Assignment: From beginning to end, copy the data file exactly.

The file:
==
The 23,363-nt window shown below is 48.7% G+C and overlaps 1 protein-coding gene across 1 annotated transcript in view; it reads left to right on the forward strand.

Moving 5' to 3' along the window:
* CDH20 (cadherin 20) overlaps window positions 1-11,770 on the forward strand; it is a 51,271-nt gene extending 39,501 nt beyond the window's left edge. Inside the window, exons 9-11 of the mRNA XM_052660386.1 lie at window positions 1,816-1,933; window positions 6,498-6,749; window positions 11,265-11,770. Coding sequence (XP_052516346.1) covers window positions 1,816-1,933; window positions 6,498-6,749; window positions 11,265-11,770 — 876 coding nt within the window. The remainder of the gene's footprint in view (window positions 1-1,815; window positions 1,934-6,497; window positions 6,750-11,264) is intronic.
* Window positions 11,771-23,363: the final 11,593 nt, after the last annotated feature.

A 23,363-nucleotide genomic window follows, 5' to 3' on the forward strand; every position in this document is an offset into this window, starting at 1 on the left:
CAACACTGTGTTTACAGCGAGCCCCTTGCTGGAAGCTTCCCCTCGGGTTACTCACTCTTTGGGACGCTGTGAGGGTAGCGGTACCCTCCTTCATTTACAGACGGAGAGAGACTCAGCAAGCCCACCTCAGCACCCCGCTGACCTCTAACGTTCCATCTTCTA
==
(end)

The 23,363-nt window shown below is 48.7% G+C and overlaps 1 protein-coding gene across 1 annotated transcript in view; it reads left to right on the forward strand.

Moving 5' to 3' along the window:
* CDH20 (cadherin 20) overlaps window positions 1-11,770 on the forward strand; it is a 51,271-nt gene extending 39,501 nt beyond the window's left edge. Inside the window, exons 9-11 of the mRNA XM_052660386.1 lie at window positions 1,816-1,933; window positions 6,498-6,749; window positions 11,265-11,770. Coding sequence (XP_052516346.1) covers window positions 1,816-1,933; window positions 6,498-6,749; window positions 11,265-11,770 — 876 coding nt within the window. The remainder of the gene's footprint in view (window positions 1-1,815; window positions 1,934-6,497; window positions 6,750-11,264) is intronic.
* Window positions 11,771-23,363: the final 11,593 nt, after the last annotated feature.

A 23,363-nucleotide genomic window follows, 5' to 3' on the forward strand; every position in this document is an offset into this window, starting at 1 on the left:
CAACACTGTGTTTACAGCGAGCCCCTTGCTGGAAGCTTCCCCTCGGGTTACTCACTCTTTGGGACGCTGTGAGGGTAGCGGTACCCTCCTTCATTTACAGACGGAGAGAGACTCAGCAAGCCCACCTCAGCACCCCGCTGACCTCTAACGTTCCATCTTCTA